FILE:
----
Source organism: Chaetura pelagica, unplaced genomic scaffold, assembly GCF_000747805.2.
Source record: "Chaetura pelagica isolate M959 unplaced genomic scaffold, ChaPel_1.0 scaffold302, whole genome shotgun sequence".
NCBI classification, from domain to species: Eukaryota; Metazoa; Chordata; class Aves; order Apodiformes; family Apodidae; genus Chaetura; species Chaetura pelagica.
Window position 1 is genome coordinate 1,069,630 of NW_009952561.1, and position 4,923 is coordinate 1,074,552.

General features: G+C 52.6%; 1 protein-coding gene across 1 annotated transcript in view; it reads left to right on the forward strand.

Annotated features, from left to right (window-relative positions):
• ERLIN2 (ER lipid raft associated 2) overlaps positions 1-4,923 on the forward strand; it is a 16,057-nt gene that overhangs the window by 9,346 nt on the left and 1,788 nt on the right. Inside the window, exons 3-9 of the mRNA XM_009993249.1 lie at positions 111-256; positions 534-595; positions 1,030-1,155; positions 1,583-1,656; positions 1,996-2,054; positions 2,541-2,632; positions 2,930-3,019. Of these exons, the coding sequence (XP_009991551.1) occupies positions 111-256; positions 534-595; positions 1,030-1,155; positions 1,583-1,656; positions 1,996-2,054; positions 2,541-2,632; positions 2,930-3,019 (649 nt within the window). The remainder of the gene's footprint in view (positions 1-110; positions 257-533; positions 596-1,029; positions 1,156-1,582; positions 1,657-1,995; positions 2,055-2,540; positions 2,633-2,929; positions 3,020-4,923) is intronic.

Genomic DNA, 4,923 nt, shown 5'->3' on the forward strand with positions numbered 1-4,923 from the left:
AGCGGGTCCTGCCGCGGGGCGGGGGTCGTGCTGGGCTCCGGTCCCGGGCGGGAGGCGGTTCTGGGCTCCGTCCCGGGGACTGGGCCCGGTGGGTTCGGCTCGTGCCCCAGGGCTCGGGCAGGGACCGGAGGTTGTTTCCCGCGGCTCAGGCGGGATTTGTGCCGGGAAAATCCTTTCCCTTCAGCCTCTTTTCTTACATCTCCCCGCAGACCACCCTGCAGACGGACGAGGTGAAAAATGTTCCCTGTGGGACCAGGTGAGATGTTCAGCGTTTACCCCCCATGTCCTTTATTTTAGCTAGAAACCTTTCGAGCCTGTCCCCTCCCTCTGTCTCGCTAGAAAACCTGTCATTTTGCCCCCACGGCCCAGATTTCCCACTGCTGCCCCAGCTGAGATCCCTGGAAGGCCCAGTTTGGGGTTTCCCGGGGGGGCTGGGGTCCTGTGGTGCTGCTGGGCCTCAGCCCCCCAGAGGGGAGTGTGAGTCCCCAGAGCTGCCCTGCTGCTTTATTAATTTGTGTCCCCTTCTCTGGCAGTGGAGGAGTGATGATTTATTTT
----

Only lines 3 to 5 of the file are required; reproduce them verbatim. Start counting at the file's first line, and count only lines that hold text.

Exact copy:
NCBI classification, from domain to species: Eukaryota; Metazoa; Chordata; class Aves; order Apodiformes; family Apodidae; genus Chaetura; species Chaetura pelagica.
Window position 1 is genome coordinate 1,069,630 of NW_009952561.1, and position 4,923 is coordinate 1,074,552.

General features: G+C 52.6%; 1 protein-coding gene across 1 annotated transcript in view; it reads left to right on the forward strand.